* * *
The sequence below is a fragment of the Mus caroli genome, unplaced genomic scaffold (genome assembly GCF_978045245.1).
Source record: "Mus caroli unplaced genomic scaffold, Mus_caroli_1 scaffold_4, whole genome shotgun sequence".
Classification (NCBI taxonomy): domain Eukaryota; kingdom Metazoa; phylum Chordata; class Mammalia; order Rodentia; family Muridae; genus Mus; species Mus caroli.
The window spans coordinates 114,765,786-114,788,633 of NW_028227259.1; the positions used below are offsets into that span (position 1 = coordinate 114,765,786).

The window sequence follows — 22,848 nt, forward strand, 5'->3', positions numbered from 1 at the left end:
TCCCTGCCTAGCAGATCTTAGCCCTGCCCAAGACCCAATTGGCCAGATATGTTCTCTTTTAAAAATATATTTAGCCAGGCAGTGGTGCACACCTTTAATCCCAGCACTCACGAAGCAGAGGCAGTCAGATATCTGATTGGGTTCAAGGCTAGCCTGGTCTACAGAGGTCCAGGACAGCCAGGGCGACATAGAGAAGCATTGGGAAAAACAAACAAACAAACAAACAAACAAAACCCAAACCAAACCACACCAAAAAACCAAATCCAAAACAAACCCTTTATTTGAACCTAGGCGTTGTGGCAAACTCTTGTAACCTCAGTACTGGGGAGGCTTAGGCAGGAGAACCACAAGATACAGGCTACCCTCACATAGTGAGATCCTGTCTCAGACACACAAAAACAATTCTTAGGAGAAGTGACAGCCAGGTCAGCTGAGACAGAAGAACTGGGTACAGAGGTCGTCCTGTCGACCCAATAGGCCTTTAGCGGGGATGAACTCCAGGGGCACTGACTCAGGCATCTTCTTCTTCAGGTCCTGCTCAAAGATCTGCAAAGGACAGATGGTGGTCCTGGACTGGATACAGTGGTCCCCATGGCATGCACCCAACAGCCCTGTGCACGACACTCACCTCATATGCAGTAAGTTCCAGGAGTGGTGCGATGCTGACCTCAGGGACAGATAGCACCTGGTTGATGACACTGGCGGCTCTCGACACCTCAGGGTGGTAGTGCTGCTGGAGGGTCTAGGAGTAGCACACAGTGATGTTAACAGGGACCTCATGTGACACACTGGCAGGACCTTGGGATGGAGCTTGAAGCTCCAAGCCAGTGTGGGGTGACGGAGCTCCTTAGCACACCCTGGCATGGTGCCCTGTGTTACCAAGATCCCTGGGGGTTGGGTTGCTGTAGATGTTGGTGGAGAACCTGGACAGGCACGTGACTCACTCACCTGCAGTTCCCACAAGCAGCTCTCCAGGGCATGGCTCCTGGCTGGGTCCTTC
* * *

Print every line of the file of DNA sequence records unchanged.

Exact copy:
The sequence below is a fragment of the Mus caroli genome, unplaced genomic scaffold (genome assembly GCF_978045245.1).
Source record: "Mus caroli unplaced genomic scaffold, Mus_caroli_1 scaffold_4, whole genome shotgun sequence".
Classification (NCBI taxonomy): domain Eukaryota; kingdom Metazoa; phylum Chordata; class Mammalia; order Rodentia; family Muridae; genus Mus; species Mus caroli.
The window spans coordinates 114,765,786-114,788,633 of NW_028227259.1; the positions used below are offsets into that span (position 1 = coordinate 114,765,786).

The window sequence follows — 22,848 nt, forward strand, 5'->3', positions numbered from 1 at the left end:
TCCCTGCCTAGCAGATCTTAGCCCTGCCCAAGACCCAATTGGCCAGATATGTTCTCTTTTAAAAATATATTTAGCCAGGCAGTGGTGCACACCTTTAATCCCAGCACTCACGAAGCAGAGGCAGTCAGATATCTGATTGGGTTCAAGGCTAGCCTGGTCTACAGAGGTCCAGGACAGCCAGGGCGACATAGAGAAGCATTGGGAAAAACAAACAAACAAACAAACAAACAAAACCCAAACCAAACCACACCAAAAAACCAAATCCAAAACAAACCCTTTATTTGAACCTAGGCGTTGTGGCAAACTCTTGTAACCTCAGTACTGGGGAGGCTTAGGCAGGAGAACCACAAGATACAGGCTACCCTCACATAGTGAGATCCTGTCTCAGACACACAAAAACAATTCTTAGGAGAAGTGACAGCCAGGTCAGCTGAGACAGAAGAACTGGGTACAGAGGTCGTCCTGTCGACCCAATAGGCCTTTAGCGGGGATGAACTCCAGGGGCACTGACTCAGGCATCTTCTTCTTCAGGTCCTGCTCAAAGATCTGCAAAGGACAGATGGTGGTCCTGGACTGGATACAGTGGTCCCCATGGCATGCACCCAACAGCCCTGTGCACGACACTCACCTCATATGCAGTAAGTTCCAGGAGTGGTGCGATGCTGACCTCAGGGACAGATAGCACCTGGTTGATGACACTGGCGGCTCTCGACACCTCAGGGTGGTAGTGCTGCTGGAGGGTCTAGGAGTAGCACACAGTGATGTTAACAGGGACCTCATGTGACACACTGGCAGGACCTTGGGATGGAGCTTGAAGCTCCAAGCCAGTGTGGGGTGACGGAGCTCCTTAGCACACCCTGGCATGGTGCCCTGTGTTACCAAGATCCCTGGGGGTTGGGTTGCTGTAGATGTTGGTGGAGAACCTGGACAGGCACGTGACTCACTCACCTGCAGTTCCCACAAGCAGCTCTCCAGGGCATGGCTCCTGGCTGGGTCCTTC